In 20 years as a part-time teacher for the Open university and in 12 years as a magazine editor, I dealt with all sorts of students and their various conditions, and also with academics. I, too, was a first-generation university student, and I participated in the Select Committee that produced two reports before the last general election that looked carefully at the entire issue of student access and retention. That process has taught me that this is a complex situation that is not amenable to simple headline solutions. The Tories would definitively shut down the life chances and opportunities of thousands of students as a result of their new proposals. The Liberal Democrats, by not having a coherent higher education policy, would risk doing so as well, through the law of unintended consequences.

I am not pretending that the Government's White Paper is perfect—it is not—but it offers a reasonable first stab at a coherent narrative for 21st century higher education. It needs to be refined and revised, so that top-up fees in particular are not seen as a permanently escalating institution. Once universities are in a position to access additional funding, the scope for top-up fees should tapered down, rather than up. However, for the time being the White Paper is the only coherent show in town. Anyone who wants to challenge its premises will have to come up with a much more coherent and carefully costed alternative than the elastic finances and windy rhetoric that the Liberal Democrats and the Opposition Front Benchers have offered us today.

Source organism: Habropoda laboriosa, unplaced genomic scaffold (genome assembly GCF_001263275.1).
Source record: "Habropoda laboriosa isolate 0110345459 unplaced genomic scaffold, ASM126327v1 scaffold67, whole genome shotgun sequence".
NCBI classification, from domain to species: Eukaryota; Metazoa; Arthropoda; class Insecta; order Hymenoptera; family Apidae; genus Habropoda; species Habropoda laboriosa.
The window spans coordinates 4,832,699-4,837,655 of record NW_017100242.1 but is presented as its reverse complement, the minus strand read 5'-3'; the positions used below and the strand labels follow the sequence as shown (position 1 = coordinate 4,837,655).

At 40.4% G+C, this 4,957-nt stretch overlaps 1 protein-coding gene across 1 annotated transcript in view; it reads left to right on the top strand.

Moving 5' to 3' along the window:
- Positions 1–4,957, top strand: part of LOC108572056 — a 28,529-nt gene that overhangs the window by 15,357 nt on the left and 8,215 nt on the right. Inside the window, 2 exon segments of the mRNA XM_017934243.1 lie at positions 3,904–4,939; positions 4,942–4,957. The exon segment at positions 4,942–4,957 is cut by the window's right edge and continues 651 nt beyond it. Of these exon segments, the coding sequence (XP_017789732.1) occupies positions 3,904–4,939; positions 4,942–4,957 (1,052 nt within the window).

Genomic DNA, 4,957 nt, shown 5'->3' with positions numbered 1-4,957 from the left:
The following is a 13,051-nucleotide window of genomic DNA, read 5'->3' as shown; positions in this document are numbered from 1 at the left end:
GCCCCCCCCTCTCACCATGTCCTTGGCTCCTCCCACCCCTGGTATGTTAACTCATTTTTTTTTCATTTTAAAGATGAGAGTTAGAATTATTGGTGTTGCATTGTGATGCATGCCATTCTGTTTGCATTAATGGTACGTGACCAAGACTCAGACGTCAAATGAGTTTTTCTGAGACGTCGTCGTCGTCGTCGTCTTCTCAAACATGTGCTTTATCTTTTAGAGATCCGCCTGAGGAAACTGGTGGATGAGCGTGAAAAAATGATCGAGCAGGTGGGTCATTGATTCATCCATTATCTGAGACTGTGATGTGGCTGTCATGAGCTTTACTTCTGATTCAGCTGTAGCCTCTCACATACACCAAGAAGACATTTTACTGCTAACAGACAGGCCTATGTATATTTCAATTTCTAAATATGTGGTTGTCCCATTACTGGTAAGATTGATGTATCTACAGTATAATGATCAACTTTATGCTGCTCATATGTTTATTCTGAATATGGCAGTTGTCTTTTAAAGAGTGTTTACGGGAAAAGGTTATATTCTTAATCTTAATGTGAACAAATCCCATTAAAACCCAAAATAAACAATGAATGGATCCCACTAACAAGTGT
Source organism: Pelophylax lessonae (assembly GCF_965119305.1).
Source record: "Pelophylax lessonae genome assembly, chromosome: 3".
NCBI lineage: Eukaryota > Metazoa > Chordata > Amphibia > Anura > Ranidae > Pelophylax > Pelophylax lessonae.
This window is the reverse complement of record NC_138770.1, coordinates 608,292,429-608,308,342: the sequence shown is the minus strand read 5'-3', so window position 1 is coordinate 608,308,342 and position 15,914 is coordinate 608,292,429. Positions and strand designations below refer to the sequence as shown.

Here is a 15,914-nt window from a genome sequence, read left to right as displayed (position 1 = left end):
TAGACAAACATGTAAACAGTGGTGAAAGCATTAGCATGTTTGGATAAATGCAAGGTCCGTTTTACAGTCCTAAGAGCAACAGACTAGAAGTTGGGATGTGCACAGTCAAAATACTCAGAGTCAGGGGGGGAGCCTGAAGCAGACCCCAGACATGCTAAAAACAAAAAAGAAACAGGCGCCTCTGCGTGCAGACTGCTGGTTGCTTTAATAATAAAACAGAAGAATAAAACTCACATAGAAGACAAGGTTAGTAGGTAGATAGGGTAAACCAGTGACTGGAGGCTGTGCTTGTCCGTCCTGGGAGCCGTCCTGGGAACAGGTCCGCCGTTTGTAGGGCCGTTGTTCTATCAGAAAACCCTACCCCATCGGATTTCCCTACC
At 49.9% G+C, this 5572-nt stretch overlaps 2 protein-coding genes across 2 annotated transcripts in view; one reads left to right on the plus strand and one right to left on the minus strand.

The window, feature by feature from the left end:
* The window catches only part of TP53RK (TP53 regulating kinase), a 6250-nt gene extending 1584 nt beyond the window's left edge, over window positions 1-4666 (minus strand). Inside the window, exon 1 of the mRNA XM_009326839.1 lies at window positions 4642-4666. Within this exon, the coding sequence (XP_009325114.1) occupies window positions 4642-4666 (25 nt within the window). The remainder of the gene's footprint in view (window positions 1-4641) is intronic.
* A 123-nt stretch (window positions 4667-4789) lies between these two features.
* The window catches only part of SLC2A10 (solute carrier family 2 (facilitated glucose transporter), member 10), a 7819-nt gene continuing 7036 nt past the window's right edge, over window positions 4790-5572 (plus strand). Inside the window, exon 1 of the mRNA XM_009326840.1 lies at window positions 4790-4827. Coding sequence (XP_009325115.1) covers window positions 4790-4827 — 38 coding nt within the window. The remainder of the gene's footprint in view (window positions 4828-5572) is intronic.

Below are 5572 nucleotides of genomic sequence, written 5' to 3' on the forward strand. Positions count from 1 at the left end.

6.14 pm

Mr. Peter Duncan (Galloway and Upper Nithsdale): I am very grateful for the opportunity to contribute to this debate. I am not a regular participant in education debates in this Chamber for the obvious reason that Scottish education is largely devolved to the Scottish Parliament. This issue does affect me, however, as I have children in education in Scotland who may well attend a higher education institution in England; indeed, I myself attended the University of Birmingham.

My main aim this evening is to identify the hypocrisy behind the Liberal Democrats' education policy. We in Scotland have a long track record in education; indeed, we have an education system of which we are rightly proud. However, recent changes to student finance and support tell us much about the way in which politics is moving today, particularly in Liberal Democrat circles. In attending a Liberal Democrat Opposition day debate in which they seem to have implied that, if the Government were mistaken enough to introduce top-up fees, a subsequent Liberal Democrat manifesto would offer a commitment to removing them, how could I not comment on their commitment, given in 1999, to abolish

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tuition fees in Scotland? In their manifesto "Raising the Standard"—an inappropriate title, if ever there was one—the Scottish Liberal Democrats said that

Not only do Scottish students at Scottish universities pay de facto tuition fees after graduation; Scottish students at non-Scottish UK universities still have to pay Labour's £1,000 a year tuition fees.